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a reply to: pl3bscheese

suck it up, buttercup. Kids need to know how to learn stuff even if their teachers aren't talking about it, or are lying about it.
Deny Ignorance.



posted on Mar, 9 2016 @ 08:36 PM
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a reply to: BuzzyWigs

I just hope you come back to this with a clear head and realize how far down your own rabbit hole you traveled. Go look back at the post title, and see what you choose to focus on. You wanted to win the debate, so decided to go all tunnel vision and off-topic.

Good work.



posted on Mar, 9 2016 @ 10:59 PM
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a reply to: pl3bscheese




What kind of idiot do you have to be to not know how to learn, or even more to the point... to be instructed on how to learn? That's just ridiculous.


I could be wrong,but I think Buzzywigs meant that University's teach you how to conduct extensive research and effective methods to learn new or updated knowledge on a given subject or course that can be effectively applied to your academic pursuits and/or career oriented goals. Not a hard concept to wrap one's mind around.
edit on 3pm31America/Chicago3111America/Chicagopm300 by NateTheAnimator because: (no reason given)



posted on Mar, 10 2016 @ 01:05 AM
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originally posted by: onequestion
a reply to: NateTheAnimator

See this is one thing I don't get why the hell am I paying for a job and why doesn't the company take any responsibility for paying for my education especially if it's to benefit you more than anything else.

What kind of ass backwards society are we running?

It's not that easy for everyone to run their own business anymore you know?


Because in US culture it's just not feasible. It's not like in Japan for example, where you work for a company, are loyal to them, and they're loyal to you in return (but even that has been tested in recent years). In the US the whole employer/employee relationship is less of a partnership based on loyalty, trust, and a potential lifetime of work and more of a mercenary relationship based on the short term.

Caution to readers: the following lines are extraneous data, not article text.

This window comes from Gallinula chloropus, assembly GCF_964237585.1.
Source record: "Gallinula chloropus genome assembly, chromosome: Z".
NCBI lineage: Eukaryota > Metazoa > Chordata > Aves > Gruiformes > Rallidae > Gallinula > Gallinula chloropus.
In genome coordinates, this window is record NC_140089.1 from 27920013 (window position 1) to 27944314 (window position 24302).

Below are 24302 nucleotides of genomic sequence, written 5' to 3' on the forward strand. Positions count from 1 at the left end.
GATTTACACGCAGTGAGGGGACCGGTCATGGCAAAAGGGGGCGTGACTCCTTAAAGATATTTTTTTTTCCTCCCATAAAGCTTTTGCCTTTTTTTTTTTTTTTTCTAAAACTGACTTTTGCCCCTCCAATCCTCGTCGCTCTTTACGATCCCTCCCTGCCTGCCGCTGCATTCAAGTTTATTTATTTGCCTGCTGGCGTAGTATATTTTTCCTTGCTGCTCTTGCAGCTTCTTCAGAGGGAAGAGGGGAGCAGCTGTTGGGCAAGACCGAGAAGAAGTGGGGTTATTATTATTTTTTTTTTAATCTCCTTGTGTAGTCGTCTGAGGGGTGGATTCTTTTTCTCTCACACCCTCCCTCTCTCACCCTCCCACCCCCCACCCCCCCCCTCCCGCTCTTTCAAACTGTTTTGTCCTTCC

I think I was alive to see the start of this with the 80's, but maybe it goes back further. What I saw growing up was WW2 vets and baby boomers in the mid-end of their careers. The WW2 vets got their pensions, the gold watches, and sometimes some other perks after 40 years of service. Once those guys were gone though Reaganomics hit, and everyone was out for themselves.

Why should a company invest in you if you're going to take those skills and move on to a better job after getting a little bit of experience? They pay the cost, a competitor reaps the rewards. Instead the corporation sees the better business move to be the contractor pays for their own education, and anything else needed. It's less risk and overhead for the company, and they would be paying the same wage either way.

One of the saddest days of my life, was watching my dad, then 50ish after working his way up from literally the lowest job in the company to the highest through 25 years of hard work with the same company get replaced by a kid fresh out of college, with no experience. That incident didn't end his career (just with that company), but it taught me a lot about how companies view even their top employees. In business in the US there is no loyalty between employers and employees, I'm not sure who broke the trust first, and I'm not sure it matters. That's the way it is though, so that's the way it needs to be approached.


originally posted by: pl3bscheese
There are people with more than 1 degree who have crap for success in their careers, and in my field perhaps dozens of certifications which amount to very little if they can't go the extra mile and perform on the spot. People need to see through the standards and supposed correct path and forge their own as it makes sense to them. I create opportunities, not wait for a piece of paper to present to another employer looking over hundreds of applicants who have that same near worthless piece of paper.